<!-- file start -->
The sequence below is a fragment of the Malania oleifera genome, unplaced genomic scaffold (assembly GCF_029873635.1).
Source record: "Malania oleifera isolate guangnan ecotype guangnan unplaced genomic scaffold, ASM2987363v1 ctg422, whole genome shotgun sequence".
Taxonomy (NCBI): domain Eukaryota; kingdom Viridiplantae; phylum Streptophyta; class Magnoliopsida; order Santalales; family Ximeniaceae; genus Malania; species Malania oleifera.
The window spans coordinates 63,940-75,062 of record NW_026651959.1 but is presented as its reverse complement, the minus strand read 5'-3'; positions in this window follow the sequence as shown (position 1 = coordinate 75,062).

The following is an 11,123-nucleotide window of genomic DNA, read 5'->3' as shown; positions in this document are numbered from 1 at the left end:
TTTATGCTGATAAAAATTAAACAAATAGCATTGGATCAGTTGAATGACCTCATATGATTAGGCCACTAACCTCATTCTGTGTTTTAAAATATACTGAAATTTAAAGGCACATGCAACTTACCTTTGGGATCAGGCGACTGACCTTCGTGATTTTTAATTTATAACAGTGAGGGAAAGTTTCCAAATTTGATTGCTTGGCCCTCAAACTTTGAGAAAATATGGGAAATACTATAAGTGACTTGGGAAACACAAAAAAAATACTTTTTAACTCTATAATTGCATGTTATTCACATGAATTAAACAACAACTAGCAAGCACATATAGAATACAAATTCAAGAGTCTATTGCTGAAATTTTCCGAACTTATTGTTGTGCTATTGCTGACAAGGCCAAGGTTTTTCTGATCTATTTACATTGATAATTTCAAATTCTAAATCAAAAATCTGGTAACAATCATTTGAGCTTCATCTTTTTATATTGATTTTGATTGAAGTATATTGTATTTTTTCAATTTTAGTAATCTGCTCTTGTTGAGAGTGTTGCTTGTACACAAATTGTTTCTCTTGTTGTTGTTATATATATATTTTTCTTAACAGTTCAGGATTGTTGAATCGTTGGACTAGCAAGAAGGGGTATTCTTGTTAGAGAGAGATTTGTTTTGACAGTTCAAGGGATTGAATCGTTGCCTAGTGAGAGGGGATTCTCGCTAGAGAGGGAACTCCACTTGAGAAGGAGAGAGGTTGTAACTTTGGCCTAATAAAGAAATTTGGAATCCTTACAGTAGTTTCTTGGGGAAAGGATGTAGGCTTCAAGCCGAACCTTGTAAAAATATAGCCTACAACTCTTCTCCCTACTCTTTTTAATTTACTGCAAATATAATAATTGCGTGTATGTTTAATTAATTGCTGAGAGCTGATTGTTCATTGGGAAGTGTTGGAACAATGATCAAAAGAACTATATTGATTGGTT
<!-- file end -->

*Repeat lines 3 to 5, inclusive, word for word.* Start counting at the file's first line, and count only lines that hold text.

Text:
Taxonomy (NCBI): domain Eukaryota; kingdom Viridiplantae; phylum Streptophyta; class Magnoliopsida; order Santalales; family Ximeniaceae; genus Malania; species Malania oleifera.
The window spans coordinates 63,940-75,062 of record NW_026651959.1 but is presented as its reverse complement, the minus strand read 5'-3'; positions in this window follow the sequence as shown (position 1 = coordinate 75,062).

The following is an 11,123-nucleotide window of genomic DNA, read 5'->3' as shown; positions in this document are numbered from 1 at the left end: